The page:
First/second graders just completed an exciting, hands-on science unit about animal biodiversity! In their final animal biodiversity science mystery, the students investigated which kinds of birds are most likely to visit a bird feeder, based on what they eat. In the activity, students designed and created prototypes of their own bird feeders. Before they begin working on their prototype, each student had to complete the following problem statement: I want (kind of bird) to come to my yard. I need a bird feeder with (kind of food) and (place to stand). I will make my bird feeder safe from cats by ________________. You can check you child’s SeeSaw account to learn more about their individual plans and bird feeder prototypes. Click here to see photos of the students with their prototype feeders.
Students in first/second grade are practicing putting on their poet glasses and viewing everyday objects and moments in their worlds through the eyes of a poet. So far students have read poems about a pencil sharpener described as a hive of buzzing bees and written poems about scissors as crocodiles and sharks. As a class we’ve discussed some of the ways to read and write like a poet. We’ve made a chart that says…
- As I read this writing can I make a picture in my mind?
- Does this writing help me look at something in the world in new ways?
- Does this writing give me a certain feeling or make me think or question?
- Does this poetry have “music?”
First/second grade students have begun an exciting new science mini-unit! This unit helps students develop a sense of wonder for biodiversity: the sheer range and variety of animals found on earth. In their first science Mystery, students thought deeper about the question “How many different kinds of animals are there?” With a partner, the students discovered how scientists simplify the vastness of biodiversity by organizing animals into groups based on their shared characteristics. In the activity, students sorted animal cards into four groups, then honed their classification skills with three challenge animals.
In the second animal biodiversity Mystery, students worked with a team to answer the question, “Why do frogs say ribbit?” In this Mystery, which was a case study in biodiversity using the frogs of North America, students learned to identify frogs by their unique calls and investigate which of two locations had a greater variety of frogs. Later this week during our final Mystery, students will work with partners to engineer a prototype of a superior bird feeder by investigating which kinds of birds are most likely to visit a bird feeder based on what they eat.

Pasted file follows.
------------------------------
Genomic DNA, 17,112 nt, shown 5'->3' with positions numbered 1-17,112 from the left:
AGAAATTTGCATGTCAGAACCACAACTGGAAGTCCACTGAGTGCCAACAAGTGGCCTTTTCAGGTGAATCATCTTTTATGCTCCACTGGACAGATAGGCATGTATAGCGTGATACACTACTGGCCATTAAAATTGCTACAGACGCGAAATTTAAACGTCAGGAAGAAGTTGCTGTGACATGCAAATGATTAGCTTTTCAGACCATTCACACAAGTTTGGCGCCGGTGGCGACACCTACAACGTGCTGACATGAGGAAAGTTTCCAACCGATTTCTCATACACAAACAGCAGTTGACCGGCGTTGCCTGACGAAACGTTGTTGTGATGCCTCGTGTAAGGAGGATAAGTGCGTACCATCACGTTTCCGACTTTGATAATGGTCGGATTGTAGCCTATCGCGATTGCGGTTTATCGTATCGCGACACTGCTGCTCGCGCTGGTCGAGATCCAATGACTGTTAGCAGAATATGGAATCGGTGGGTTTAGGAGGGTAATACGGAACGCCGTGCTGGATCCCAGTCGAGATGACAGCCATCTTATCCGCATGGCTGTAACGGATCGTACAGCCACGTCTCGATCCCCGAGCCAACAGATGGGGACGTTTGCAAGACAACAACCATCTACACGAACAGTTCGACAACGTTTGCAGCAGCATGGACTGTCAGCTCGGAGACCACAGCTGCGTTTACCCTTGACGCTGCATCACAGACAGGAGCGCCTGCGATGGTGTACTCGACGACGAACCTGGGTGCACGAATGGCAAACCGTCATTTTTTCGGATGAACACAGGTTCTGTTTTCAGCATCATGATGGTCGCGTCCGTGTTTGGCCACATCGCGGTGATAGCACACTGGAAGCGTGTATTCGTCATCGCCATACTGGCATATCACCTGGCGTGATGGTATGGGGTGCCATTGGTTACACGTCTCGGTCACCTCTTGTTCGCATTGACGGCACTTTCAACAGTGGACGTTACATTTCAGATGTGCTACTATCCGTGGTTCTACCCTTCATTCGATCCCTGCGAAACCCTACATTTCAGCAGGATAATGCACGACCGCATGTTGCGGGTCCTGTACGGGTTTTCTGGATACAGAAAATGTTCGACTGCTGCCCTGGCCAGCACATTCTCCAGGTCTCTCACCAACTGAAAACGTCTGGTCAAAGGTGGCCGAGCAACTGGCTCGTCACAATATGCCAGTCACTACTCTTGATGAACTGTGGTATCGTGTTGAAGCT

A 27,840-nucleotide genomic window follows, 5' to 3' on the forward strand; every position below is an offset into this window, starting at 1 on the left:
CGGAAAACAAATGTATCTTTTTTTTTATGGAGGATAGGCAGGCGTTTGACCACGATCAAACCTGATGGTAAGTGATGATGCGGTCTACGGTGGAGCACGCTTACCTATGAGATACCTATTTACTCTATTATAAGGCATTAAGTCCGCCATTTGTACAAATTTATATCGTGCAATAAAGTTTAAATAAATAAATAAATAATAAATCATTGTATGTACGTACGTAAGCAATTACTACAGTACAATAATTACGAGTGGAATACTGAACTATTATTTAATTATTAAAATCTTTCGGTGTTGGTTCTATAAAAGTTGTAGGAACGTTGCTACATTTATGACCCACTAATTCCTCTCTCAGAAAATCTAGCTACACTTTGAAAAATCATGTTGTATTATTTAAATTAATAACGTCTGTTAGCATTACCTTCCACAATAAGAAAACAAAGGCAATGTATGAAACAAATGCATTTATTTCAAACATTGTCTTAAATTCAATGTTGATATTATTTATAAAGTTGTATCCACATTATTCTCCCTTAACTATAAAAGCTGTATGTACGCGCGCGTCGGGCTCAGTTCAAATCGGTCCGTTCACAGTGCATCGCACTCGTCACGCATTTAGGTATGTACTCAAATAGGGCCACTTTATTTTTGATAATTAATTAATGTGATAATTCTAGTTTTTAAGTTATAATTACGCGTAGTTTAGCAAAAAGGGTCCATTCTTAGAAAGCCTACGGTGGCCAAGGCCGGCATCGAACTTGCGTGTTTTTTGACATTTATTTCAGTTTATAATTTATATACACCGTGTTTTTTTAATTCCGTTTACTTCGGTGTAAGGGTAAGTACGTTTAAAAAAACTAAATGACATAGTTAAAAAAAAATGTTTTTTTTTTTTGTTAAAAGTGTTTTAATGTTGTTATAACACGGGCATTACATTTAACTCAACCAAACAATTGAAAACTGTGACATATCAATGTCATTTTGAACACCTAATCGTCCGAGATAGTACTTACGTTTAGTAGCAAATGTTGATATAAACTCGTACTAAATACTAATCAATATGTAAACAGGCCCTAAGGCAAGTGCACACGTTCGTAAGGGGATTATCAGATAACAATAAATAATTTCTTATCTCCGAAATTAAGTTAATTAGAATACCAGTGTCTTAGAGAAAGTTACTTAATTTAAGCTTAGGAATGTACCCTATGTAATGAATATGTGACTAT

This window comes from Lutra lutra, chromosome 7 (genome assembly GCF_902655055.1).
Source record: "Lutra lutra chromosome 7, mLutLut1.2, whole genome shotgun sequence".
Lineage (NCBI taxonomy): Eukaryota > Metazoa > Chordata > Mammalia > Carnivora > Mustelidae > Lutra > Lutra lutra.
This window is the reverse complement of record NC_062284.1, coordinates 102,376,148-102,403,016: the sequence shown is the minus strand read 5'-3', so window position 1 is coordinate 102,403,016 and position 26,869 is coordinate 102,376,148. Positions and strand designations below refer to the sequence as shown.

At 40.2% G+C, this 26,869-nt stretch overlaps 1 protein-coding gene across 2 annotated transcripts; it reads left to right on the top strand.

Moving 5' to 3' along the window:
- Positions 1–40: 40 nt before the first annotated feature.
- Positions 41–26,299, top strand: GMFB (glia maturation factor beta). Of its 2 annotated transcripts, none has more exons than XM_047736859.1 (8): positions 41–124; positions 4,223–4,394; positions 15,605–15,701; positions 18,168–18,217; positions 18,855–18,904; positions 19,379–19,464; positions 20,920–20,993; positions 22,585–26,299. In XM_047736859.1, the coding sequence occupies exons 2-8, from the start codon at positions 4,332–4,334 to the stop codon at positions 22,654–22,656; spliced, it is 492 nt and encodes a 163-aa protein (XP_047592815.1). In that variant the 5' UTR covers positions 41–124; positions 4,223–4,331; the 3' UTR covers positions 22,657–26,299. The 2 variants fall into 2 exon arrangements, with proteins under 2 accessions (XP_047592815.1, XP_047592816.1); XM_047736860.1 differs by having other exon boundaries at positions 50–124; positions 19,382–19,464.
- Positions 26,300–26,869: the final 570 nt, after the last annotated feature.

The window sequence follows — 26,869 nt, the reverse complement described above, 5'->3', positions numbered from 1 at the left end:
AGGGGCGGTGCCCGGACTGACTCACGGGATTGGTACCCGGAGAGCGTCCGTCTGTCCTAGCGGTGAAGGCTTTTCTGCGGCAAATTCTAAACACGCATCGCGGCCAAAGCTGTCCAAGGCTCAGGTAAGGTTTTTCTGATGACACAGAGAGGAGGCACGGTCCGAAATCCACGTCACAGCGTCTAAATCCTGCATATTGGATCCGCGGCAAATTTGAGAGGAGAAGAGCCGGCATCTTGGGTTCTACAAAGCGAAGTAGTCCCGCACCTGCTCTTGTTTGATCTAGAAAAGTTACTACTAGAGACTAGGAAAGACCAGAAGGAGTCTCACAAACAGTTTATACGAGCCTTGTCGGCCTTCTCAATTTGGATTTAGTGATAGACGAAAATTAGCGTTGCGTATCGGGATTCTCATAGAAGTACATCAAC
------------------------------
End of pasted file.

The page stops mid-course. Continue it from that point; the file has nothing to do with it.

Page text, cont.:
In math class today we talked about the difference between AM and PM when we are telling time. Together, we started an hour-by-hour checklist to record what we do each hour, on the hour, on a typical Tuesday. Students brought the checklists home this afternoon and are very excited to record and report back how their unique evenings go.
We recently started a new math unit in first/second grade called How Far Can You Jump? Students are measuring lengths and distances and solving measurement story problems. We have work with a variety of measurement units, including nonstandard ones like shoe-length, craft sticks, paper clips, and cubes, as well as standard ones like inches, feet, yards, centimeters and meters.
This week in science, first/second grade students are applying what they have learned about landforms, erosion, and wildfires to engineer a device to stop a landslide. To begin, the students worked with a partner to compare multiple solutions for preventing erosion. They planned, predicted, tested, and then documented several designs developed to keep water from washing away a hill modeled out of cornmeal. The students used different combinations of toothpicks, cotton balls, paper towels, and foil to keep “rain” from eroding their landforms. Here’s a quick clip from Bill Nye the Science Guy that we watched after creating our erosion prevention contraptions and this is a clip of a dry riverbed flooding that we found pretty compelling.